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Salk

Why don't modders bother with Hotfixes?

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Hello!

 

Some other times I tried to bring up this subject with practically no feedback at all.

 

Now I try again since this situation repeats itself in cycles and seem to be a non written rule among modders.

 

It's often the case that people are not allowed to play the most bugfree (or perfected) version of a Mod for months despite reported bugs being squished - and here comes the hated word - "locally".

 

I understand (but only partly) that a mod producer/creator wants it released at more or less regular intervals (but sometimes there is a new release just few days after), but what I really cannot understand is why there are almost never hotfixes for people that would not mind downloading and unzipping a few corrected files.

 

Would it be such an heavy job to keep an updated version of a Mod? What are the real disadvantages of this?

 

After this "rant", let me say that I am very very grateful for the job all modders do, no matter me being or not one of their user.

 

Thanks! :(

Edited by Salk

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You'll probably get as many answers to this question as there are modders.

 

Sometimes, it depends on the availability of a quick and easy fix that will affect games in progress without messing up new games. Don't forget that many times, the bug is already in the saved-game, so installing a fix is going to be a bit dicey. You don't want to introduce a new bug while fixing an old one.

 

Also, some modders do not have places they can upload a hotfix, though with so many cable/DSL companies offering limited web storage for free, that's becoming less of an issue.

 

Also, some modders would probably prefer to just release a new version. "Install my mod, but don't forget the patch!" I tried that. It was all right, I guess. Now I just version up.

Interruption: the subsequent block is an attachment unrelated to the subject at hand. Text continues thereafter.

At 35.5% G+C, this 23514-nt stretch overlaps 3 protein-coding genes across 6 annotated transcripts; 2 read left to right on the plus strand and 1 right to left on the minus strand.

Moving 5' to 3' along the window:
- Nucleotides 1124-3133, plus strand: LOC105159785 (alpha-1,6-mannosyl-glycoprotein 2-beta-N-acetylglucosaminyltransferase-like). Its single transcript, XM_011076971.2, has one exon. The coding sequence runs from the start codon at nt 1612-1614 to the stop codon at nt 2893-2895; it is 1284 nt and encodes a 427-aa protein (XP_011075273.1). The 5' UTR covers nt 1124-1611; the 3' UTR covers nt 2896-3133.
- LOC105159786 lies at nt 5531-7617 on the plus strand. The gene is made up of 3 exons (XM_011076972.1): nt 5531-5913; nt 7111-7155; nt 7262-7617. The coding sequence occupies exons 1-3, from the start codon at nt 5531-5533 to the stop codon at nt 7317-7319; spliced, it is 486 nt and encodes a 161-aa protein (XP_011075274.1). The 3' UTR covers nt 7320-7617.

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Also, it's sometimes non-trivial to generate a hotfix - the fix may be quite integrated into whatever local version you're running.

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I am not sure I know what hotfix means. I try to update the mod as soon as I encounter a bug. It's far easier and more efficient than creating a fix that tries to redo something of the current mod version.

 

EDIT: I think the reason why mods might not get updated with bugs corrected locally is lack of time of the modder of some sort. If I don't even can't find time and motivation to create a new debugged version, chances that I'd make a hotfix which can turn out quite complicated depending on the kind of bug are very low.

Edited by jastey

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When modding makes me money, I'll start coming out with quicker fixes. :(

 

On a nicer note, I frequently offer players to play the most updated version of my mods. I ask for their email and I can send them the fix/new mod. I usually do this before the actual release because I know that it isn't practical for me to make CamDawg post a new release every time a bug is found and squished.

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Thanks for your feedback.

 

Very appreciated.

 

Some replies:

 

- DavidW: surely some fixes might be non-trivial. In my experiences over different modding boards, most of them are very trivial. So much that a non modder like myself can scavenge them sometimes attached to singular posts. Perhaps a better organized support with stickied trivial hotfixes might be a good compromise?

 

- jastey: I am all on your side. Since numbers are infinite I would (if I was a modder) release a new version for everytime I find a bug. Mostly if it is an annoying, non random one.

 

- berelinde: your points are valid (except maybe the "I dont know where to upload my fix...") but when new mod versions are released it happens sometimes that new bugs are introduced (an example is the BG2 Fixpack). So the hotfixes = less reliable equation doesnt fully apply, I think.